Fatality data likely underestimate the number of deaths caused by distracted drivers. Despite efforts to determine cellphone use by drivers in crashes, such data continue to be difficult to collect as they largely depend on people truthfully telling law enforcement officers what they were doing or voluntarily handing over their phones for inspection.

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Florida could outlaw all forms of distracted driving

(Photo by Spencer Platt/Getty Images)

TALLAHASSEE, Fla. (AP) – Florida could outlaw drivers from putting on makeup, holding a cellphone, reading or performing other distracting activities under a bill unanimously approved by a Senate committee.

The Senate Innovation, Industry and Technology Committee approved the measure after heart-wrenching testimony from parents whose children that have been killed in accidents caused by districted drivers.

Republican Sen. Wilton Simpson said distracted driving has become an epidemic in Florida, and not just involving cars hitting other cars.

“Bike riding, hiking, jogging – all of those things – we’ve had record numbers of deaths in this state by distracted driving,” Simpson said.

Right now, it is illegal to text and drive in Florida, but drivers can only be ticketed if they are first pulled over for another reason. Simpson’s bill would make distracted driving a primary offense, meaning law enforcement wouldn’t need another reason to ticket a driver. If enacted, Florida would ease into the law by creating a three-month period where law enforcement would only give warnings. After Dec. 1, police would be able to issue tickets.

Hands-free cellphone use would be allowed, and drivers would be able to check their phones as long as their cars aren’t moving, such as at a stop light or while idling in a parking lot.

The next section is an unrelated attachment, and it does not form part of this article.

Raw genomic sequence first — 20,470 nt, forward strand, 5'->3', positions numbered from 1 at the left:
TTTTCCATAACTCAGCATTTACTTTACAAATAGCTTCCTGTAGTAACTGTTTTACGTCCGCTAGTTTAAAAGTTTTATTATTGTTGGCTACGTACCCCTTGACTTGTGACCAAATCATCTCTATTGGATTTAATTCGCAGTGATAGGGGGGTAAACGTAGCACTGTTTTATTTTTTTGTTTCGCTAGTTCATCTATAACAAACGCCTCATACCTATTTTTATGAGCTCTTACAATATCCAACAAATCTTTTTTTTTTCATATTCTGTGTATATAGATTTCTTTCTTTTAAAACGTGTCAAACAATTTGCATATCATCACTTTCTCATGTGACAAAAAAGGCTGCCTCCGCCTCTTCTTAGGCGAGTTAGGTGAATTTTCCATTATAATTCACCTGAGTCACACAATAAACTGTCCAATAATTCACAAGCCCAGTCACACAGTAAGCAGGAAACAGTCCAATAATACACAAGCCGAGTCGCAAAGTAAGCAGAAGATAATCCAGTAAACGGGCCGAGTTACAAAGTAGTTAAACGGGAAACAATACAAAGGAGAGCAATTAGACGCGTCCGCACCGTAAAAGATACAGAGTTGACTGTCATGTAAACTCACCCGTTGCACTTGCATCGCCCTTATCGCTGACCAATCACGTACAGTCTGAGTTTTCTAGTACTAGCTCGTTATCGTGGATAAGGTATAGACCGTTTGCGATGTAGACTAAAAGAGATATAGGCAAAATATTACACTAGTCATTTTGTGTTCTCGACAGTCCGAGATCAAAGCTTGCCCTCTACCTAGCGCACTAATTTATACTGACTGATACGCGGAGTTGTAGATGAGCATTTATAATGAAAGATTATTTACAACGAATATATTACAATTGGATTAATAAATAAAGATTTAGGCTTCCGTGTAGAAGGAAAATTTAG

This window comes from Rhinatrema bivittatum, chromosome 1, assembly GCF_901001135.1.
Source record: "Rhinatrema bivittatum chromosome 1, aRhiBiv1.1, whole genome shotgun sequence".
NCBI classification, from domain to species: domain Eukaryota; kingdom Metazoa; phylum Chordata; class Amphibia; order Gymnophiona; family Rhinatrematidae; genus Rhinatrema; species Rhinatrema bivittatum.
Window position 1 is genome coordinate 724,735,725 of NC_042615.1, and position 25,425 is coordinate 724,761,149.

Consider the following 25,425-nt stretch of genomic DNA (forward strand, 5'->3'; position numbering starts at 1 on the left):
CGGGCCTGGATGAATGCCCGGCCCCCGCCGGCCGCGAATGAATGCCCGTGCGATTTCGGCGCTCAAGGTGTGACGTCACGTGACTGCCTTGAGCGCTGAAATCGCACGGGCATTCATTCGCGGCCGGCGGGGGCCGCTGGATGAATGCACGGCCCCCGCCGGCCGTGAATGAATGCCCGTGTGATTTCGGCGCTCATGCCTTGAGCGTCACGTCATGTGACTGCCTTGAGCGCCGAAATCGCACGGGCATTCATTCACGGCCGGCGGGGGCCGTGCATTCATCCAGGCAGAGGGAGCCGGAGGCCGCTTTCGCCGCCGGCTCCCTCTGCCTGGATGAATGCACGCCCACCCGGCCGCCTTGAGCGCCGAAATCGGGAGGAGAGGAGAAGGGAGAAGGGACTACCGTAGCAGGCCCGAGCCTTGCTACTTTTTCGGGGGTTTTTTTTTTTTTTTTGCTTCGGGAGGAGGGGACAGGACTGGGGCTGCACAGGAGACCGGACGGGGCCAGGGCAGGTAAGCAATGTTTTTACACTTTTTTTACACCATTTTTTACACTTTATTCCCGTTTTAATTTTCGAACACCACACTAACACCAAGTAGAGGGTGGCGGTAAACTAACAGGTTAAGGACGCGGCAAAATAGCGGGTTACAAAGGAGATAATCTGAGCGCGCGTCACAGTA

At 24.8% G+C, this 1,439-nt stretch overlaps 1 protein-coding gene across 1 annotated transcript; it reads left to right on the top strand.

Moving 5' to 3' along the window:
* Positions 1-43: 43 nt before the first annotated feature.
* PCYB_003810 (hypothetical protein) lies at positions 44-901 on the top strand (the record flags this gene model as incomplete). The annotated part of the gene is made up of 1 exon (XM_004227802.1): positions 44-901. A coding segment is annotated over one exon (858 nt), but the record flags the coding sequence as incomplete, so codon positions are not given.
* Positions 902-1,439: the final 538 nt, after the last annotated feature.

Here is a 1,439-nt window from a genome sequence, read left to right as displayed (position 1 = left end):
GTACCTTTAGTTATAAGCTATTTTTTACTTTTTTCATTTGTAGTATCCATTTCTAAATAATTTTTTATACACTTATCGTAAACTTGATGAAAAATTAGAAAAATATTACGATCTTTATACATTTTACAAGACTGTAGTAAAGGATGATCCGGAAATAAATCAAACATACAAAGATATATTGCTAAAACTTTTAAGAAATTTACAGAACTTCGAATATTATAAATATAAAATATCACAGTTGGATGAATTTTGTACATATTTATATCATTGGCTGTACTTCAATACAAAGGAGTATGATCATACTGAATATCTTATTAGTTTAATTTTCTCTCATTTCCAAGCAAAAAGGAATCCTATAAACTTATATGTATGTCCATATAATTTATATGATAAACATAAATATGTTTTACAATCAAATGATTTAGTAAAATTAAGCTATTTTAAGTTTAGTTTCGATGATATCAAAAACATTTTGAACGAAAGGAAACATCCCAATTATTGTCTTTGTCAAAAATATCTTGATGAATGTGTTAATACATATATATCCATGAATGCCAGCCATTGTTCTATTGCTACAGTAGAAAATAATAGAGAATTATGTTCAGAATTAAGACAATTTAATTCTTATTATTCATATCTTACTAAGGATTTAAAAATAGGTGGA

Law enforcement officers would also have to record the race and ethnicity of ticketed drivers and an annual report would have to be given to the governor, House speaker and Senate president. Democratic Sen. Randolph Bracy asked for that provision to be included due to concerns that a distracted driving ban could be used for racial profiling.

Several parents who lost children in accidents urged the committee to approve the bill. Debbie Wanninkhof said her 25-year-old son, Patrick, died in an accident caused by a driver using a cellphone.

“We need to wake up to the danger of wireless communication device addicts,” she said. “Cellphone use … is an addiction for many. You hear the stimulus of a ping and you immediately grab the phone and you respond instantly. It happens over and over again, and just like a drug addiction, it can be deadly.”

The Senate bill has been unanimously approved in its first two of four committee stops. A similar House bill hasn’t been heard in committee yet, but House sponsor Rep. Jackie Toledo said House Speaker Jose Oliva has promised it will get a hearing.

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More Kids Hit at Bus Stops, 6 Accidents in 3 Days

The number of accidents at school bus stops is on the rise as drivers continue to ignore safety rules.

More children have been hit by cars while waiting for a school bus, this time in Florida and Pennsylvania. That makes six accidents at school bus stops in three days across the country.

According to station WTSP, five children and two adults were all hit by a car while waiting at a school bus stop in Tampa. Three of the children were 6 years old, one was 9 and the other was 12. The adults were both in their early 30s. All the people hit by the car were hospitalized AND two children remained in the hospital, according to WTSP. Investigators say the 47-year-old Tampa man driving the car that hit the group did not seem impaired at the time of the incident.

Also, a 7-year-old child was found on the ground with fatal injuries by a school bus driver at a bus stop in Pennsylvania. Tyrone Area School District Superintendent Cathy Harlow said on Facebook that the apparent hit-and-run happened before school. She also said, “the bus driver on route arrived at the stop discovering the situation, contacted 911 and remained at the scene until first-responders arrived.” State police are still looking for the driver, according to NBC 10.